Underwater landslides can trigger mega tsunamis
Submarine landslides have the potential to be much more powerful and destructive than those on land. Researchers from the Helmholtz Centre for Ocean Research Kiel have identified one potential cause of underwater landslides.
“Searching for the causes of such landslides is much more difficult underwater than on land due to their inaccessibility,” explained the study authors.
The researchers referenced the Storegga landslide, which took place 8,150 years ago off the coast of Norway. The event triggered an enormous tsunami wave up to 60 feet tall that slammed into Norway and the Shetland Islands at a speed of around 80 miles per hour.
The authors reported that the massive landslide “affected an area larger than Scotland, and the material today covers hundreds of kilometers on the seabed.”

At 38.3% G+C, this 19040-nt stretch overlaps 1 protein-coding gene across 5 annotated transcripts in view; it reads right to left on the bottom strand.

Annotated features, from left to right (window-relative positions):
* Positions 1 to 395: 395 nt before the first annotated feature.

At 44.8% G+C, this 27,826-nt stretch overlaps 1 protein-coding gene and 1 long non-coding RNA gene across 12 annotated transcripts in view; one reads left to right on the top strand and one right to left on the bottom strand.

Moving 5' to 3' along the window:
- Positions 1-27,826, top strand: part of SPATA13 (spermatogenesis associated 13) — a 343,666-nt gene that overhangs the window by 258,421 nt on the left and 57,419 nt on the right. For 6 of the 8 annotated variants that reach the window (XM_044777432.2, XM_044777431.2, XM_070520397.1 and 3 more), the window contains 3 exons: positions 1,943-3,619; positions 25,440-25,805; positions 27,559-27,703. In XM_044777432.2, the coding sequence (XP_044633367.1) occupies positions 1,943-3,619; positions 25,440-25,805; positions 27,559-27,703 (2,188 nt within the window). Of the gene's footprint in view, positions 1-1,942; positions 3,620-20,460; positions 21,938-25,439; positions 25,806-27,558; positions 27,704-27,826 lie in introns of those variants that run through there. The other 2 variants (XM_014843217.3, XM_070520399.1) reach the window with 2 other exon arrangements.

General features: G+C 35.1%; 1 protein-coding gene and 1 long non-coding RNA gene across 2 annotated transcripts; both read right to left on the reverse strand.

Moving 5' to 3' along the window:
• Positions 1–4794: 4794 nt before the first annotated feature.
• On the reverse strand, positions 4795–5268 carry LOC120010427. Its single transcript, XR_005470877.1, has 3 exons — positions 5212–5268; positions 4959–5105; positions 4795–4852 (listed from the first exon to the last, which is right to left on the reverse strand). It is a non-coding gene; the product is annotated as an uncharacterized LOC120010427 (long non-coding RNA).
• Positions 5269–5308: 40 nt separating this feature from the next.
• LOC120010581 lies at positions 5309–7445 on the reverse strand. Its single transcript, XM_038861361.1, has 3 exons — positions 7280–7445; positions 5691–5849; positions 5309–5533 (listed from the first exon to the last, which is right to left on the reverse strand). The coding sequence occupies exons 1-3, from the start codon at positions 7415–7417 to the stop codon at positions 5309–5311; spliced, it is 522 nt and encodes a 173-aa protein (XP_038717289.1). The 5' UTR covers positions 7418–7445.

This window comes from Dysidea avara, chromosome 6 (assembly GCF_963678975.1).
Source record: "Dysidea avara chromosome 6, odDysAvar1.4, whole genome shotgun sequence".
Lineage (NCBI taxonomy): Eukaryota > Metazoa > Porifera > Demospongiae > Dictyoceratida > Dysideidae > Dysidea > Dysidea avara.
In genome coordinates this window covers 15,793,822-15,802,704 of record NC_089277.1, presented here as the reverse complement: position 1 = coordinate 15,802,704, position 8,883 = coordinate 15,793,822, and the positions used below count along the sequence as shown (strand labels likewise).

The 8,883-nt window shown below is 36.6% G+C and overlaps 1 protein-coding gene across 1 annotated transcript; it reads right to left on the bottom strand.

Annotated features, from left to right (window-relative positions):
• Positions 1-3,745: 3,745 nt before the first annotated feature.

The team focused its investigation on a submarine landslide that took place off the coast of Mauritania in Northwest Africa. The experts compared seismic data with sediment samples obtained by the Ocean Drilling Program. They determined that a specific sequence of seafloor layers was to blame for at least one of the slides in this region.
“The combination of this drilling and seismic data showed that the slope was slipping just where a clay layer overlies ooze made up of the remains of fossil planktonic organisms,” the researchers explained.
“When a layer gives way, all overlying layers move down the slope. It is difficult to determine the composition of this particular layer because it is destroyed with the landslide.”
The landslide off the Mauritanian Cap Blanc had a maximum slope of 2.8 degrees, which is much more severe than the 1.6-degree slope in the area of the Storegga slide.
“Submarine landslides happen on very shallow slopes, often with gradients as low as one or one-and-a-half degrees,” explained lead author Dr. Morelia Urlaub. “Displacement of large amounts of sediment underwater can cause devastating tsunamis.”
The study is published in the journal Geology.